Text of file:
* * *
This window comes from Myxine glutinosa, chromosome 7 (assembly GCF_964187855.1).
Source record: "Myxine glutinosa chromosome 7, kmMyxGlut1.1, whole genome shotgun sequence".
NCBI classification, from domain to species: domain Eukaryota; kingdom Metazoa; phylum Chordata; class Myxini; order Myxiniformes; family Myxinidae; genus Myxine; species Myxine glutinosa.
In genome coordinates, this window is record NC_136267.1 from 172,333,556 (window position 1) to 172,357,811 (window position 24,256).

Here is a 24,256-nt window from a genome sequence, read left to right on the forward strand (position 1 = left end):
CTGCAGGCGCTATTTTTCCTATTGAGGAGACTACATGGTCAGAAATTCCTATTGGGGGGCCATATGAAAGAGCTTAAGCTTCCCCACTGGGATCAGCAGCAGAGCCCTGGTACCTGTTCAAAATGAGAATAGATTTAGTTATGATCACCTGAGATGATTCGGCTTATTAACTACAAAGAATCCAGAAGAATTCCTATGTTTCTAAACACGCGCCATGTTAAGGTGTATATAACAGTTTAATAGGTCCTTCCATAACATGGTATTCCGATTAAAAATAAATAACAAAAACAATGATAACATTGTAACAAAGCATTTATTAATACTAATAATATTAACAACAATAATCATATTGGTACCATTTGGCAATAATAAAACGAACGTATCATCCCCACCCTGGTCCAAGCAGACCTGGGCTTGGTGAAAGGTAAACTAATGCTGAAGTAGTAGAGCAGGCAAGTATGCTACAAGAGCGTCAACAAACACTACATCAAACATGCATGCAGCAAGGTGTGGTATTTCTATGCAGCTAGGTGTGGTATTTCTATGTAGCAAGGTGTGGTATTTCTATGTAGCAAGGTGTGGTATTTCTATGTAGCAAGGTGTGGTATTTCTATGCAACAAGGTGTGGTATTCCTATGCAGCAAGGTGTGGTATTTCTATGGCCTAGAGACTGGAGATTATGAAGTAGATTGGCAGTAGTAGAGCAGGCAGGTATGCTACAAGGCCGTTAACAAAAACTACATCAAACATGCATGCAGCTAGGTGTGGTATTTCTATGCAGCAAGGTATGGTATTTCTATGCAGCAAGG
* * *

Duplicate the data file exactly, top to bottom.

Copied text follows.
This window comes from Myxine glutinosa, chromosome 7 (assembly GCF_964187855.1).
Source record: "Myxine glutinosa chromosome 7, kmMyxGlut1.1, whole genome shotgun sequence".
NCBI classification, from domain to species: domain Eukaryota; kingdom Metazoa; phylum Chordata; class Myxini; order Myxiniformes; family Myxinidae; genus Myxine; species Myxine glutinosa.
In genome coordinates, this window is record NC_136267.1 from 172,333,556 (window position 1) to 172,357,811 (window position 24,256).

Here is a 24,256-nt window from a genome sequence, read left to right on the forward strand (position 1 = left end):
CTGCAGGCGCTATTTTTCCTATTGAGGAGACTACATGGTCAGAAATTCCTATTGGGGGGCCATATGAAAGAGCTTAAGCTTCCCCACTGGGATCAGCAGCAGAGCCCTGGTACCTGTTCAAAATGAGAATAGATTTAGTTATGATCACCTGAGATGATTCGGCTTATTAACTACAAAGAATCCAGAAGAATTCCTATGTTTCTAAACACGCGCCATGTTAAGGTGTATATAACAGTTTAATAGGTCCTTCCATAACATGGTATTCCGATTAAAAATAAATAACAAAAACAATGATAACATTGTAACAAAGCATTTATTAATACTAATAATATTAACAACAATAATCATATTGGTACCATTTGGCAATAATAAAACGAACGTATCATCCCCACCCTGGTCCAAGCAGACCTGGGCTTGGTGAAAGGTAAACTAATGCTGAAGTAGTAGAGCAGGCAAGTATGCTACAAGAGCGTCAACAAACACTACATCAAACATGCATGCAGCAAGGTGTGGTATTTCTATGCAGCTAGGTGTGGTATTTCTATGTAGCAAGGTGTGGTATTTCTATGTAGCAAGGTGTGGTATTTCTATGTAGCAAGGTGTGGTATTTCTATGCAACAAGGTGTGGTATTCCTATGCAGCAAGGTGTGGTATTTCTATGGCCTAGAGACTGGAGATTATGAAGTAGATTGGCAGTAGTAGAGCAGGCAGGTATGCTACAAGGCCGTTAACAAAAACTACATCAAACATGCATGCAGCTAGGTGTGGTATTTCTATGCAGCAAGGTATGGTATTTCTATGCAGCAAGG